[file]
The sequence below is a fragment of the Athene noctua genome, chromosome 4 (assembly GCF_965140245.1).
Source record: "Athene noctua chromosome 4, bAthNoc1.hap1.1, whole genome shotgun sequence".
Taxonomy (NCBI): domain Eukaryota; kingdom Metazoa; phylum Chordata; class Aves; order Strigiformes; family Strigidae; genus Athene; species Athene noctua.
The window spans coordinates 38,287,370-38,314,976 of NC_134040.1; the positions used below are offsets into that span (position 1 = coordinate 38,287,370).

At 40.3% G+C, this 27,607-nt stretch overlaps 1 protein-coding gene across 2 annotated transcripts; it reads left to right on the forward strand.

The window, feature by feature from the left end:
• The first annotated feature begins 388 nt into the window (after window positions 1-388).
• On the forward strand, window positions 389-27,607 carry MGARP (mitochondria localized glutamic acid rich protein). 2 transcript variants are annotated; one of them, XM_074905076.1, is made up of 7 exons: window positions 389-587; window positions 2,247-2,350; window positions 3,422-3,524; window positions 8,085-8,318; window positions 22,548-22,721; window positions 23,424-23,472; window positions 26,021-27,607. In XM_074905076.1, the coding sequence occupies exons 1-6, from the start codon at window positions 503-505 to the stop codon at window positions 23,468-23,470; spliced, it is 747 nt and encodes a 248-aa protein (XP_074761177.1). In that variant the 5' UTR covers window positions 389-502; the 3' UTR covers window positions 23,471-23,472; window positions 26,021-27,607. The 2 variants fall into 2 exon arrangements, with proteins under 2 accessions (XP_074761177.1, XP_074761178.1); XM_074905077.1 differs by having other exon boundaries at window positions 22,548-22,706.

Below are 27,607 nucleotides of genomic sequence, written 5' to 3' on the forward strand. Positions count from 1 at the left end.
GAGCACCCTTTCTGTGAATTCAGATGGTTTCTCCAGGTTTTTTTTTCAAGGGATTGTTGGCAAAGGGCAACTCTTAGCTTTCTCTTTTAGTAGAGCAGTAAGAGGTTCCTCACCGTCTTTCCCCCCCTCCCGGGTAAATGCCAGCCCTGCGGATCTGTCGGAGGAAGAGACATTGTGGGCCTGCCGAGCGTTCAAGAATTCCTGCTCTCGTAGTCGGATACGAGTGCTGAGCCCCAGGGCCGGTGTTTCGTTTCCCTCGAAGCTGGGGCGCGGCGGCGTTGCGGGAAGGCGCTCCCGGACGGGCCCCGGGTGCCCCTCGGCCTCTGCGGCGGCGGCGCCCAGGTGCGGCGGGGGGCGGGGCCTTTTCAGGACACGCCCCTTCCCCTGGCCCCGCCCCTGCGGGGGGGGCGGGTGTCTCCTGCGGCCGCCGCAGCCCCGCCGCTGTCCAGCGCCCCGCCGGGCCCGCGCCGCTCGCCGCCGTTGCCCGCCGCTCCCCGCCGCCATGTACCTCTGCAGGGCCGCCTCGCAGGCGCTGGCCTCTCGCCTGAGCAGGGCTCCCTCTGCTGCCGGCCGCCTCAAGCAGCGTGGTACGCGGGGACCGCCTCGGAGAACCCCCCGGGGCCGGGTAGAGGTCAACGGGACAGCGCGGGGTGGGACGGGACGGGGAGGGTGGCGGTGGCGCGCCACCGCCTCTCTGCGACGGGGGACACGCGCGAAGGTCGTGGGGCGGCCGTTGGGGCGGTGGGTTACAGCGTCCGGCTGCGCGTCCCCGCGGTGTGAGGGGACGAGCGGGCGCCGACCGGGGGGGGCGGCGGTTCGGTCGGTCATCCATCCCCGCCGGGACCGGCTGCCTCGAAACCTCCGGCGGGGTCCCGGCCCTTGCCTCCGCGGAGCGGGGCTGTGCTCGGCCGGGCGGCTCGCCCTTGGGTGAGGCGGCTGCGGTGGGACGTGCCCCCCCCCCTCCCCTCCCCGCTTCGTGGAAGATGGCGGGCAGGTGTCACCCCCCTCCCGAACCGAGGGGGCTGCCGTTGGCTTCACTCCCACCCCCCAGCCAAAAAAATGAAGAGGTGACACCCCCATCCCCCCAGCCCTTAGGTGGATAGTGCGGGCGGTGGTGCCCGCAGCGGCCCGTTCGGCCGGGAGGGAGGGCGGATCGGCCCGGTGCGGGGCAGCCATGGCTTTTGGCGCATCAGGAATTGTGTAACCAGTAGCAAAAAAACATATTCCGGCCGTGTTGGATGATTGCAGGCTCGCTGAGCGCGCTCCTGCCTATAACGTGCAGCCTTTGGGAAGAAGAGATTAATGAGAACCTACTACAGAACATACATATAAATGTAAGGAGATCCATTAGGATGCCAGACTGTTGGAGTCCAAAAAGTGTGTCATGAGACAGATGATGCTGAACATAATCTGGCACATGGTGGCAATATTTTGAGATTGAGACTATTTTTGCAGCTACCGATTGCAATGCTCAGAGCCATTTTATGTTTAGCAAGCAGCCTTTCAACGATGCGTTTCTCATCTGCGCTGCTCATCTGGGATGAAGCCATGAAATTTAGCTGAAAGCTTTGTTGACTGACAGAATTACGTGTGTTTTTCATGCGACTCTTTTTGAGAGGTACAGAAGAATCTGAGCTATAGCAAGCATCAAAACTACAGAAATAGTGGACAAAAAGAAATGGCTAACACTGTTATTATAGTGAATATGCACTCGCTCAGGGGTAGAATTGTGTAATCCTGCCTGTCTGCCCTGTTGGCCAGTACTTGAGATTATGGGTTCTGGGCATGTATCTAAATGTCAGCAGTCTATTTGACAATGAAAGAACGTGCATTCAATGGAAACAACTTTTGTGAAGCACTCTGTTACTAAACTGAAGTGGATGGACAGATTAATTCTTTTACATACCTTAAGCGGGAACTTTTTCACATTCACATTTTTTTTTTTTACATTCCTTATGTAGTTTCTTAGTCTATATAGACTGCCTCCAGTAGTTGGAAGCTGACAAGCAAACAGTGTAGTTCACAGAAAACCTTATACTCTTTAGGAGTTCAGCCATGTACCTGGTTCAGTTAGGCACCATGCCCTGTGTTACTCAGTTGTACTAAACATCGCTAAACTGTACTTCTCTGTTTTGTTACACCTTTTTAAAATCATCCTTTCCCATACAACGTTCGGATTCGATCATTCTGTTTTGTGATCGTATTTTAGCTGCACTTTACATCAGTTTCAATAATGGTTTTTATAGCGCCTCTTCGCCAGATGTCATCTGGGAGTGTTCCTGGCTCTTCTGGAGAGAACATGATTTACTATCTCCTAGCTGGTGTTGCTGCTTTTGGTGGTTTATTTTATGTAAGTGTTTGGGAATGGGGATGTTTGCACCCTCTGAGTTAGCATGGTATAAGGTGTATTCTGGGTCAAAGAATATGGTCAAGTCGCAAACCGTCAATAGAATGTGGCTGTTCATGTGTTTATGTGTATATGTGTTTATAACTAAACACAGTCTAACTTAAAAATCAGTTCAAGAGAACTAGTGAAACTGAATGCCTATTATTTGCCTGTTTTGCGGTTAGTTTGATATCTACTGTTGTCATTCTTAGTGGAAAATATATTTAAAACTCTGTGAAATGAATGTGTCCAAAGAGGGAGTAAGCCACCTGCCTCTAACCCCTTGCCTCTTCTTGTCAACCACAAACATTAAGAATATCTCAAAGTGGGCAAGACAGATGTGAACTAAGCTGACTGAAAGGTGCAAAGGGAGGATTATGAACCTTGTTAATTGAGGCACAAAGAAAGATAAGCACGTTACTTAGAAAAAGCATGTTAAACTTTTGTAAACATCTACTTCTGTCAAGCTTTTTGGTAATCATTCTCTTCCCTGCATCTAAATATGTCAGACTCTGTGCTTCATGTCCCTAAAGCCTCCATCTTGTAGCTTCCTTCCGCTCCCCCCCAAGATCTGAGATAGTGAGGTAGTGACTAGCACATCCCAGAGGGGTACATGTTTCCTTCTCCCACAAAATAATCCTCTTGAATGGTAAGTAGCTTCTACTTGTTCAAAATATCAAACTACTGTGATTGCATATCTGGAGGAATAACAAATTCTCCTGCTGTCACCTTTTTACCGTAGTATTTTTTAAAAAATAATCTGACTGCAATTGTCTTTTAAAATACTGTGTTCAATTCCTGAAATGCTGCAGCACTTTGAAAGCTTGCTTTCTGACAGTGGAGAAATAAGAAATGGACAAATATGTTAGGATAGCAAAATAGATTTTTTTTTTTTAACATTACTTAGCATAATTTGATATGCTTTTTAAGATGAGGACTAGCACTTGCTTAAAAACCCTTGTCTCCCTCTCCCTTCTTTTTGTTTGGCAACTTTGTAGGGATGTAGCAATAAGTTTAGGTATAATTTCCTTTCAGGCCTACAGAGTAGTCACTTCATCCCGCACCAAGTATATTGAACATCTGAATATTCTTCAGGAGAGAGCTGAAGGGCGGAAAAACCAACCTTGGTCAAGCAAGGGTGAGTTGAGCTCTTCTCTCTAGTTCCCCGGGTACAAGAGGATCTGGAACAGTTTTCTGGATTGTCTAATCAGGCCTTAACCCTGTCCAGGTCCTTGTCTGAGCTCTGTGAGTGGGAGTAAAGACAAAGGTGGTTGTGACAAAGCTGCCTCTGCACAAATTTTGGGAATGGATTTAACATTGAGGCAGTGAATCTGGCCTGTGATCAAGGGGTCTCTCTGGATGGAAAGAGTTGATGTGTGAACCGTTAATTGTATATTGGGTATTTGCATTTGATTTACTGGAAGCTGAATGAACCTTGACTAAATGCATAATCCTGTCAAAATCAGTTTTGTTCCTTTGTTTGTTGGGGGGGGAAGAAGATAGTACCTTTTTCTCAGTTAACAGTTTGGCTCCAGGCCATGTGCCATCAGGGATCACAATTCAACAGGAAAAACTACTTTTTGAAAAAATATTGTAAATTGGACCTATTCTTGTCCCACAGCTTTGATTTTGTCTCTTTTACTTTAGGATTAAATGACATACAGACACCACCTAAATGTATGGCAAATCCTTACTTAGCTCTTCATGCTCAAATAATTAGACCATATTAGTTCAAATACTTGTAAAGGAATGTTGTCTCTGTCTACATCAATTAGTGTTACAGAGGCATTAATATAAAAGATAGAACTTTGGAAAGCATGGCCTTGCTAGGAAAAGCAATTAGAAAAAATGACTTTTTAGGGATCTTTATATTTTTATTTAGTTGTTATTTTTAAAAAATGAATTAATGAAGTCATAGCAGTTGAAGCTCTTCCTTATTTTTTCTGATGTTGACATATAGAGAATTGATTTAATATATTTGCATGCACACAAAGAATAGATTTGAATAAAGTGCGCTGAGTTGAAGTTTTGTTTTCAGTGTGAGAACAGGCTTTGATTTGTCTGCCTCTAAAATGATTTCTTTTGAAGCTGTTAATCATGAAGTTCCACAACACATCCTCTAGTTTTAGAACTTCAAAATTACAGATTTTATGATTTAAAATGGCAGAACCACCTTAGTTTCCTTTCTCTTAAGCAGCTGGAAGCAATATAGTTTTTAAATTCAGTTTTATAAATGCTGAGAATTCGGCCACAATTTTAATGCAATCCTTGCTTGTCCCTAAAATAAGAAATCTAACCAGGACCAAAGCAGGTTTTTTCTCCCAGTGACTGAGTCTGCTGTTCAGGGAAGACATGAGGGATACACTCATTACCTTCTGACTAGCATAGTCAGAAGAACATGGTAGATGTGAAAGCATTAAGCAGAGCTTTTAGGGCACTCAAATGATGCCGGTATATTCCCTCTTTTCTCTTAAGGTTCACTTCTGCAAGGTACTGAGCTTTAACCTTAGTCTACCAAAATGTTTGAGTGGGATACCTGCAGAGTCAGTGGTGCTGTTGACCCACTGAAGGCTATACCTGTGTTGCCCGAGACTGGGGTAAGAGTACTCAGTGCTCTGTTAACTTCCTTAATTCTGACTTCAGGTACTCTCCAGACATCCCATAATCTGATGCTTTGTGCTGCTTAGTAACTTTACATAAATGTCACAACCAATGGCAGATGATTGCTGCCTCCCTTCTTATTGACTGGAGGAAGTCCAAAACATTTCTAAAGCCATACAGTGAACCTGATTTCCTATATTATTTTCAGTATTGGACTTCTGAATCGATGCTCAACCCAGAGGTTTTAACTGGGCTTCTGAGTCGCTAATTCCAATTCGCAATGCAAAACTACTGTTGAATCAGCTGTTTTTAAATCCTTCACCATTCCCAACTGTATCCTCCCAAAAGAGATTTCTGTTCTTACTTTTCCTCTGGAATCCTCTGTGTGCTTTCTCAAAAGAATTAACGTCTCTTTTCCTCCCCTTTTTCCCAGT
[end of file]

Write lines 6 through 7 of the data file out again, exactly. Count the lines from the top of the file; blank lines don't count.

The window, feature by feature from the left end:
• The first annotated feature begins 388 nt into the window (after window positions 1-388).